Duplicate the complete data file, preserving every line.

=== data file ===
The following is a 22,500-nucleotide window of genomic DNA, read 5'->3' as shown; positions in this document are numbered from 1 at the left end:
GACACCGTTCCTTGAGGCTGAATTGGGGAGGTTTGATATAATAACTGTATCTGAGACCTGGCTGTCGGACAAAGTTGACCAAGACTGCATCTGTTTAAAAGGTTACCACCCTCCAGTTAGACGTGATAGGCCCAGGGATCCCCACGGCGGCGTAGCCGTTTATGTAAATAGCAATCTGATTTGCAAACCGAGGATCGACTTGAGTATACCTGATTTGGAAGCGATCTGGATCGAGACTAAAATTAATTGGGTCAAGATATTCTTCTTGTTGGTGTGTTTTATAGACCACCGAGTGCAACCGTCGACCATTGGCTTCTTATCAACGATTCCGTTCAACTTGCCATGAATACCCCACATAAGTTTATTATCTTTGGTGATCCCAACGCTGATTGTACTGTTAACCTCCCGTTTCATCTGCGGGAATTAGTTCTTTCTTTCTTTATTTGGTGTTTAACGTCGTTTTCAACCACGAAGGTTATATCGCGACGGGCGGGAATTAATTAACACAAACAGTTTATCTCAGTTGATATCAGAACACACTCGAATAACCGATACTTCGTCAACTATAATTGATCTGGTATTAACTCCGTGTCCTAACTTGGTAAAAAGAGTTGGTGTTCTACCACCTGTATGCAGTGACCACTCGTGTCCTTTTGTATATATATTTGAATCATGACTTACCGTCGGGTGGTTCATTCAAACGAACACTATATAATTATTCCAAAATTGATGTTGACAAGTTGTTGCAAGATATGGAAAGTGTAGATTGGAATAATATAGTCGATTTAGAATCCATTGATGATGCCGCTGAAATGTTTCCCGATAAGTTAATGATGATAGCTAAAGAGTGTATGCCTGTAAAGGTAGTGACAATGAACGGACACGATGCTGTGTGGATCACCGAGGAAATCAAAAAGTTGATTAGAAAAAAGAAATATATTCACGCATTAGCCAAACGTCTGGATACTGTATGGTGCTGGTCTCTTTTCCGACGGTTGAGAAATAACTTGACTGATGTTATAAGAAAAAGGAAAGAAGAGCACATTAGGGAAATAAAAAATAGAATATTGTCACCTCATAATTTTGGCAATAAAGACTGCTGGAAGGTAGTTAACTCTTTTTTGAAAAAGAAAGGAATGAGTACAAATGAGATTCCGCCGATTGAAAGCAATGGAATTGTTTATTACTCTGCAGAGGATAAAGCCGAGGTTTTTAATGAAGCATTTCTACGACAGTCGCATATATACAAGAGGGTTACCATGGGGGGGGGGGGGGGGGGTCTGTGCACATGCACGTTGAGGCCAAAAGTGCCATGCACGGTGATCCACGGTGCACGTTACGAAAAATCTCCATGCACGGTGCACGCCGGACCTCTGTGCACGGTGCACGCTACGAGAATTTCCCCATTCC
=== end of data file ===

The following is a 22,500-nucleotide window of genomic DNA, read 5'->3' as shown; positions in this document are numbered from 1 at the left end:
GACACCGTTCCTTGAGGCTGAATTGGGGAGGTTTGATATAATAACTGTATCTGAGACCTGGCTGTCGGACAAAGTTGACCAAGACTGCATCTGTTTAAAAGGTTACCACCCTCCAGTTAGACGTGATAGGCCCAGGGATCCCCACGGCGGCGTAGCCGTTTATGTAAATAGCAATCTGATTTGCAAACCGAGGATCGACTTGAGTATACCTGATTTGGAAGCGATCTGGATCGAGACTAAAATTAATTGGGTCAAGATATTCTTCTTGTTGGTGTGTTTTATAGACCACCGAGTGCAACCGTCGACCATTGGCTTCTTATCAACGATTCCGTTCAACTTGCCATGAATACCCCACATAAGTTTATTATCTTTGGTGATCCCAACGCTGATTGTACTGTTAACCTCCCGTTTCATCTGCGGGAATTAGTTCTTTCTTTCTTTATTTGGTGTTTAACGTCGTTTTCAACCACGAAGGTTATATCGCGACGGGCGGGAATTAATTAACACAAACAGTTTATCTCAGTTGATATCAGAACACACTCGAATAACCGATACTTCGTCAACTATAATTGATCTGGTATTAACTCCGTGTCCTAACTTGGTAAAAAGAGTTGGTGTTCTACCACCTGTATGCAGTGACCACTCGTGTCCTTTTGTATATATATTTGAATCATGACTTACCGTCGGGTGGTTCATTCAAACGAACACTATATAATTATTCCAAAATTGATGTTGACAAGTTGTTGCAAGATATGGAAAGTGTAGATTGGAATAATATAGTCGATTTAGAATCCATTGATGATGCCGCTGAAATGTTTCCCGATAAGTTAATGATGATAGCTAAAGAGTGTATGCCTGTAAAGGTAGTGACAATGAACGGACACGATGCTGTGTGGATCACCGAGGAAATCAAAAAGTTGATTAGAAAAAAGAAATATATTCACGCATTAGCCAAACGTCTGGATACTGTATGGTGCTGGTCTCTTTTCCGACGGTTGAGAAATAACTTGACTGATGTTATAAGAAAAAGGAAAGAAGAGCACATTAGGGAAATAAAAAATAGAATATTGTCACCTCATAATTTTGGCAATAAAGACTGCTGGAAGGTAGTTAACTCTTTTTTGAAAAAGAAAGGAATGAGTACAAATGAGATTCCGCCGATTGAAAGCAATGGAATTGTTTATTACTCTGCAGAGGATAAAGCCGAGGTTTTTAATGAAGCATTTCTACGACAGTCGCATATATACAAGAGGGTTACCATGGGGGGGGGGGGGGGGGGTCTGTGCACATGCACGTTGAGGCCAAAAGTGCCATGCACGGTGATCCACGGTGCACGTTACGAAAAATCTCCATGCACGGTGCACGCCGGACCTCTGTGCACGGTGCACGCTACGAGAATTTCCCCATTCC